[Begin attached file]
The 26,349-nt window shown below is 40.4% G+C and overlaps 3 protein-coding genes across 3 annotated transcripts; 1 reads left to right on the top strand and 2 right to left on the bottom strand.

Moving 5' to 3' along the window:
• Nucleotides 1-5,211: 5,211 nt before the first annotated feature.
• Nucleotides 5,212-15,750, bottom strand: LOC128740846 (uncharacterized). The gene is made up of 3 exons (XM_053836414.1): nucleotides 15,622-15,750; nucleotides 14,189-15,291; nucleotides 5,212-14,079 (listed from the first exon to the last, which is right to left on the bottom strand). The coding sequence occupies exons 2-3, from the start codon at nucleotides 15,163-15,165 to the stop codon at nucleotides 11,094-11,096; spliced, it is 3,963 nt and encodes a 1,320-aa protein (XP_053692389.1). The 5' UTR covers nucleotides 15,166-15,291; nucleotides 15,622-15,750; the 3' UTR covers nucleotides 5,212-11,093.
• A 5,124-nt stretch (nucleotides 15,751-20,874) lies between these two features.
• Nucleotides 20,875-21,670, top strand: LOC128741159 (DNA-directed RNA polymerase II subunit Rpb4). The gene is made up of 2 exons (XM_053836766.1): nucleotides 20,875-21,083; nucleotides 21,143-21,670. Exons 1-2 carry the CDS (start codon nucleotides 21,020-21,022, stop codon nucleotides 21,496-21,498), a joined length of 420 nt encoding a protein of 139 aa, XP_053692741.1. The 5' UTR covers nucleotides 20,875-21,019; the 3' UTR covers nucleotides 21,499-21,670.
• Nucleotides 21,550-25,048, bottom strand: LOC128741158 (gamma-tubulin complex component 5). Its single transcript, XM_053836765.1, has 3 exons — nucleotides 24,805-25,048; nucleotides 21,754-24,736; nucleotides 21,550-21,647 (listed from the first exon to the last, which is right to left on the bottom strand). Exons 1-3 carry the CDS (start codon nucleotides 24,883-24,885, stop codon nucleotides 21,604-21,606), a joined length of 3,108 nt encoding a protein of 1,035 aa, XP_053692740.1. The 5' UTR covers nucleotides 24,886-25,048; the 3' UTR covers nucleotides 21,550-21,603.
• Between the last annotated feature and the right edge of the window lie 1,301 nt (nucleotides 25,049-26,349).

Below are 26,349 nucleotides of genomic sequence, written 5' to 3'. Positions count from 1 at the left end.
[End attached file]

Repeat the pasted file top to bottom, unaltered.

The 26,349-nt window shown below is 40.4% G+C and overlaps 3 protein-coding genes across 3 annotated transcripts; 1 reads left to right on the top strand and 2 right to left on the bottom strand.

Moving 5' to 3' along the window:
• Nucleotides 1-5,211: 5,211 nt before the first annotated feature.
• Nucleotides 5,212-15,750, bottom strand: LOC128740846 (uncharacterized). The gene is made up of 3 exons (XM_053836414.1): nucleotides 15,622-15,750; nucleotides 14,189-15,291; nucleotides 5,212-14,079 (listed from the first exon to the last, which is right to left on the bottom strand). The coding sequence occupies exons 2-3, from the start codon at nucleotides 15,163-15,165 to the stop codon at nucleotides 11,094-11,096; spliced, it is 3,963 nt and encodes a 1,320-aa protein (XP_053692389.1). The 5' UTR covers nucleotides 15,166-15,291; nucleotides 15,622-15,750; the 3' UTR covers nucleotides 5,212-11,093.
• A 5,124-nt stretch (nucleotides 15,751-20,874) lies between these two features.
• Nucleotides 20,875-21,670, top strand: LOC128741159 (DNA-directed RNA polymerase II subunit Rpb4). The gene is made up of 2 exons (XM_053836766.1): nucleotides 20,875-21,083; nucleotides 21,143-21,670. Exons 1-2 carry the CDS (start codon nucleotides 21,020-21,022, stop codon nucleotides 21,496-21,498), a joined length of 420 nt encoding a protein of 139 aa, XP_053692741.1. The 5' UTR covers nucleotides 20,875-21,019; the 3' UTR covers nucleotides 21,499-21,670.
• Nucleotides 21,550-25,048, bottom strand: LOC128741158 (gamma-tubulin complex component 5). Its single transcript, XM_053836765.1, has 3 exons — nucleotides 24,805-25,048; nucleotides 21,754-24,736; nucleotides 21,550-21,647 (listed from the first exon to the last, which is right to left on the bottom strand). Exons 1-3 carry the CDS (start codon nucleotides 24,883-24,885, stop codon nucleotides 21,604-21,606), a joined length of 3,108 nt encoding a protein of 1,035 aa, XP_053692740.1. The 5' UTR covers nucleotides 24,886-25,048; the 3' UTR covers nucleotides 21,550-21,603.
• Between the last annotated feature and the right edge of the window lie 1,301 nt (nucleotides 25,049-26,349).

Below are 26,349 nucleotides of genomic sequence, written 5' to 3'. Positions count from 1 at the left end.